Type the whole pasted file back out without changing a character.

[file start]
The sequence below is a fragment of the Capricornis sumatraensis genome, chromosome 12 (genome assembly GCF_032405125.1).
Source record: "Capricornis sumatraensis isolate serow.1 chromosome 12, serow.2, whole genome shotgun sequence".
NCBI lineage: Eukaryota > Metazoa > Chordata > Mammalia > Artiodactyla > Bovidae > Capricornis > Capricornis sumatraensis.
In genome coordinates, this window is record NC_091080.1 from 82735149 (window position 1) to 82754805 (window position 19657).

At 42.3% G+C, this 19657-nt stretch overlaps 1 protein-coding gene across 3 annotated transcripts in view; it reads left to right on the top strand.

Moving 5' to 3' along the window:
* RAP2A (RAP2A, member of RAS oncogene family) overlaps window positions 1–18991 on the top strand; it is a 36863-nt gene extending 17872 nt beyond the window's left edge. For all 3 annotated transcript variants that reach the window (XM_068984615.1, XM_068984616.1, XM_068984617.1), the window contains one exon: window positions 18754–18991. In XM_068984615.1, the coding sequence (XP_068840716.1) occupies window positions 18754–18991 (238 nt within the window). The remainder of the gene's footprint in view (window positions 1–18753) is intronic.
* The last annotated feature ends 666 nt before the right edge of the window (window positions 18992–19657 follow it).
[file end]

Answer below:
The sequence below is a fragment of the Capricornis sumatraensis genome, chromosome 12 (genome assembly GCF_032405125.1).
Source record: "Capricornis sumatraensis isolate serow.1 chromosome 12, serow.2, whole genome shotgun sequence".
NCBI lineage: Eukaryota > Metazoa > Chordata > Mammalia > Artiodactyla > Bovidae > Capricornis > Capricornis sumatraensis.
In genome coordinates, this window is record NC_091080.1 from 82735149 (window position 1) to 82754805 (window position 19657).

At 42.3% G+C, this 19657-nt stretch overlaps 1 protein-coding gene across 3 annotated transcripts in view; it reads left to right on the top strand.

Moving 5' to 3' along the window:
* RAP2A (RAP2A, member of RAS oncogene family) overlaps window positions 1–18991 on the top strand; it is a 36863-nt gene extending 17872 nt beyond the window's left edge. For all 3 annotated transcript variants that reach the window (XM_068984615.1, XM_068984616.1, XM_068984617.1), the window contains one exon: window positions 18754–18991. In XM_068984615.1, the coding sequence (XP_068840716.1) occupies window positions 18754–18991 (238 nt within the window). The remainder of the gene's footprint in view (window positions 1–18753) is intronic.
* The last annotated feature ends 666 nt before the right edge of the window (window positions 18992–19657 follow it).